01 February 2009

Groundhog Day: Happy Birthday, Mrs. Nutter

Tomorrow is Groundhog Day, which anyone without tolerance of the inane at least ignores. It’s stupid, and is an opportunity to pretend to observe an irrational superstition and act the fool. The point, however, is that sometimes it’s fun to act the fool. Perhaps that reminds us not to take ourselves too seriously.

In recent years, Groundhog Day has been most connected to the Bill Murray movie of the same name. In the movie, Murray consciously relives the same day over and over. It’s a queer “quest” movie, temporal rather than geographical, and perhaps the lesson is to think about what we would do if we had the time or were willing to take the time. In his case, it was to learn to play a mean jazz piano. Or perhaps I’ve missed the point entirely and there is a much more meaningful lesson or perhaps I’m an intellectual snob and it’s merely fun and there’s no lesson at all there.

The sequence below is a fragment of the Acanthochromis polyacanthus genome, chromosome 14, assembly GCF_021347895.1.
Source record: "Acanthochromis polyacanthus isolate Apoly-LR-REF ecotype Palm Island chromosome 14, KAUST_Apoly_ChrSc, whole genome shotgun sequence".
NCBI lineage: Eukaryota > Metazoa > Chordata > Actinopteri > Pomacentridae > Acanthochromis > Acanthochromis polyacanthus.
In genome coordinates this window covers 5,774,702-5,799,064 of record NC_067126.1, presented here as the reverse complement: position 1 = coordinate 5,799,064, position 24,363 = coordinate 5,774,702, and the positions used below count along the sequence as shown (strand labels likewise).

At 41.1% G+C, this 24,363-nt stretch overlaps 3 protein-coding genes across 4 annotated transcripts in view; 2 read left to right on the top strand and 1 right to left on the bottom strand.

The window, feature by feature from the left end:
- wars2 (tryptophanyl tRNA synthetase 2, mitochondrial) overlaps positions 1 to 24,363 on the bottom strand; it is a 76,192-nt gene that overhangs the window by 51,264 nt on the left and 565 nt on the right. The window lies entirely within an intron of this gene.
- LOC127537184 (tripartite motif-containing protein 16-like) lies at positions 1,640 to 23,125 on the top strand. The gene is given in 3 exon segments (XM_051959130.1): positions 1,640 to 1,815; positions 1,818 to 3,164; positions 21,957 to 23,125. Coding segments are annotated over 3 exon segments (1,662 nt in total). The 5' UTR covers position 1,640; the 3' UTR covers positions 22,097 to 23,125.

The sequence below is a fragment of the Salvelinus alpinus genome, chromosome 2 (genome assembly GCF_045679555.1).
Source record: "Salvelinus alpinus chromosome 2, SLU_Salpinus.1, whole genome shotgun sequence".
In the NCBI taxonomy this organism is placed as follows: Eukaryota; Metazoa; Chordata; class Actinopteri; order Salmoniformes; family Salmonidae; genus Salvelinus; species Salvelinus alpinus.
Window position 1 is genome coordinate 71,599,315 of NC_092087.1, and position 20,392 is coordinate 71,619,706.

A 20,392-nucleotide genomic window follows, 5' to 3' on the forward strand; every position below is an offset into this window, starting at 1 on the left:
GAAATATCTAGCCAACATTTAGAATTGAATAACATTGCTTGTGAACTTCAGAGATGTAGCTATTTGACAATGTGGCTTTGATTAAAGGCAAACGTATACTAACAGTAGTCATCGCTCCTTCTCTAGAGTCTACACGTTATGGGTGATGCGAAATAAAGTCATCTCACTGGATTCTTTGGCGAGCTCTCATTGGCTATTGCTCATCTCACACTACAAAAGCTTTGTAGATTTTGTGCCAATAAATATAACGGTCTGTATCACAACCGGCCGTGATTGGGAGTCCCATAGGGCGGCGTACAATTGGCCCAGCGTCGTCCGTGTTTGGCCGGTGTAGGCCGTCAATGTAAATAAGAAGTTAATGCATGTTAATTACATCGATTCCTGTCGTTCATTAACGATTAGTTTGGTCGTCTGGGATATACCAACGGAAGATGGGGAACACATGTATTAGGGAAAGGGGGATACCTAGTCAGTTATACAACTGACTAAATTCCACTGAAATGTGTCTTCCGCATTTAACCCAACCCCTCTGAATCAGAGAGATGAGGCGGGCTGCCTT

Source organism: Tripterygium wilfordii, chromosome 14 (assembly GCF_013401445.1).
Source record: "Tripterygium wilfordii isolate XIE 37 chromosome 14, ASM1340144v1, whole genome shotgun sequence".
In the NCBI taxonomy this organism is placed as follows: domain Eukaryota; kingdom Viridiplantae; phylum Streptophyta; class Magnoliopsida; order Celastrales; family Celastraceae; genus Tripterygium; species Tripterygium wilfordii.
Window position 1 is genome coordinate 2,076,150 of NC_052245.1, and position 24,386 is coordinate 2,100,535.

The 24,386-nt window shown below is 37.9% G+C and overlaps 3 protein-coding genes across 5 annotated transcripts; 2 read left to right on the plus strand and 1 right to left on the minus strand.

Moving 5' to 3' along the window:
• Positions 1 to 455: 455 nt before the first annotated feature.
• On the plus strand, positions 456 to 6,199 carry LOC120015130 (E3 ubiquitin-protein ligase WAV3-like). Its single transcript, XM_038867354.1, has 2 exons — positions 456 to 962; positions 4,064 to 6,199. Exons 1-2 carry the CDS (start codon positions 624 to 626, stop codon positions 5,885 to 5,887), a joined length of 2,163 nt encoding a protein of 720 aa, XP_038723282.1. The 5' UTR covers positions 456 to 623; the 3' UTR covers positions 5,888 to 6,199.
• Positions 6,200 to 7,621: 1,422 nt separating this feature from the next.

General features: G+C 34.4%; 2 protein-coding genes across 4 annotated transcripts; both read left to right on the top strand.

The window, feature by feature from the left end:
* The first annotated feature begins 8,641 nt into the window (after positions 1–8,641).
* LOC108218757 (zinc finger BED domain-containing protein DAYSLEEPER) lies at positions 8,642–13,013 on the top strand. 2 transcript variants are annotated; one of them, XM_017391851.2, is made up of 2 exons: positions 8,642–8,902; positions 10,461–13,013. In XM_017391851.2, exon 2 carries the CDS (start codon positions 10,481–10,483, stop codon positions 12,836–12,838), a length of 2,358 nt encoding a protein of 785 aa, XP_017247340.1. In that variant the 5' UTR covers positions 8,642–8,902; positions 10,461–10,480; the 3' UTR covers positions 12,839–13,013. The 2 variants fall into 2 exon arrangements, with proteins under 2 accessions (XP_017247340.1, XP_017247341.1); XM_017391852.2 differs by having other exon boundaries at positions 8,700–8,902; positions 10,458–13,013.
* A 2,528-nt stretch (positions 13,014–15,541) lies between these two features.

(Aside: I use the word “queer” intentionally. I will not countenance the hijacking or our language - queer, straight, life, choice, for example - by political pirates.)

First thing in the morning is the annual Groundhog Day Breakfast put on by First Exchange Bank. This is a rather fun event which represents marketing for the bank, but also one of those y’all-come community business things that are don’t-miss. Oh, there’s a strong slug of boosterism involved, and that’s OK, too. I think that Babbitt gave boosterism a bad rap. What it amounts to is a positive attitude of a community which, if followed by helpful action, usually produces positive results. There’s also an annual prognostication contest which is mostly blind luck, since economists and futurists consistently get short-term forecasts dreadfully wrong.

None of that really impresses me to death. The meaning of Groundhog Day, to me, is that it’s Mrs. Nutter’s birthday.